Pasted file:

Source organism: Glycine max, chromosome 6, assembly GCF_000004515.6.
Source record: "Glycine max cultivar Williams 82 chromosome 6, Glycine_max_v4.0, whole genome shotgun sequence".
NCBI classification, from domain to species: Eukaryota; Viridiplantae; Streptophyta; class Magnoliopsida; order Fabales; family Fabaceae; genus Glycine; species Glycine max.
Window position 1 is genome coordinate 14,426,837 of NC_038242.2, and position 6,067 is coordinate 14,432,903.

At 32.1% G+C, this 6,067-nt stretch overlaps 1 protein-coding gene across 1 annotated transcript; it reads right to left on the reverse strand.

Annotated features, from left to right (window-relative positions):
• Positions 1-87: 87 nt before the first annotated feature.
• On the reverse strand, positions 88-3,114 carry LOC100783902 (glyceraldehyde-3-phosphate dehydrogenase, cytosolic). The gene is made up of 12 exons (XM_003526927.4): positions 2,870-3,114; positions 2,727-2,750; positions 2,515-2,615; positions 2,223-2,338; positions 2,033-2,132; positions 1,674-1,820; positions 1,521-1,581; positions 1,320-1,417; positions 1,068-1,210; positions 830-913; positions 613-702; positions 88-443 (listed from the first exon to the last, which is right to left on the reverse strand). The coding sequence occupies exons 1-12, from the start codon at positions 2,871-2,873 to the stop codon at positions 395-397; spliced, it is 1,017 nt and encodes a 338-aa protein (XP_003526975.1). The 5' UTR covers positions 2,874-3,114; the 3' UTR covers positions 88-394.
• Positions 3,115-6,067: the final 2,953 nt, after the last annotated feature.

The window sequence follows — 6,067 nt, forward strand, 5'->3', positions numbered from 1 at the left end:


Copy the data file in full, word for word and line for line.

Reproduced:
Source organism: Glycine max, chromosome 6, assembly GCF_000004515.6.
Source record: "Glycine max cultivar Williams 82 chromosome 6, Glycine_max_v4.0, whole genome shotgun sequence".
NCBI classification, from domain to species: Eukaryota; Viridiplantae; Streptophyta; class Magnoliopsida; order Fabales; family Fabaceae; genus Glycine; species Glycine max.
Window position 1 is genome coordinate 14,426,837 of NC_038242.2, and position 6,067 is coordinate 14,432,903.

At 32.1% G+C, this 6,067-nt stretch overlaps 1 protein-coding gene across 1 annotated transcript; it reads right to left on the reverse strand.

Annotated features, from left to right (window-relative positions):
• Positions 1-87: 87 nt before the first annotated feature.
• On the reverse strand, positions 88-3,114 carry LOC100783902 (glyceraldehyde-3-phosphate dehydrogenase, cytosolic). The gene is made up of 12 exons (XM_003526927.4): positions 2,870-3,114; positions 2,727-2,750; positions 2,515-2,615; positions 2,223-2,338; positions 2,033-2,132; positions 1,674-1,820; positions 1,521-1,581; positions 1,320-1,417; positions 1,068-1,210; positions 830-913; positions 613-702; positions 88-443 (listed from the first exon to the last, which is right to left on the reverse strand). The coding sequence occupies exons 1-12, from the start codon at positions 2,871-2,873 to the stop codon at positions 395-397; spliced, it is 1,017 nt and encodes a 338-aa protein (XP_003526975.1). The 5' UTR covers positions 2,874-3,114; the 3' UTR covers positions 88-394.
• Positions 3,115-6,067: the final 2,953 nt, after the last annotated feature.

The window sequence follows — 6,067 nt, forward strand, 5'->3', positions numbered from 1 at the left end: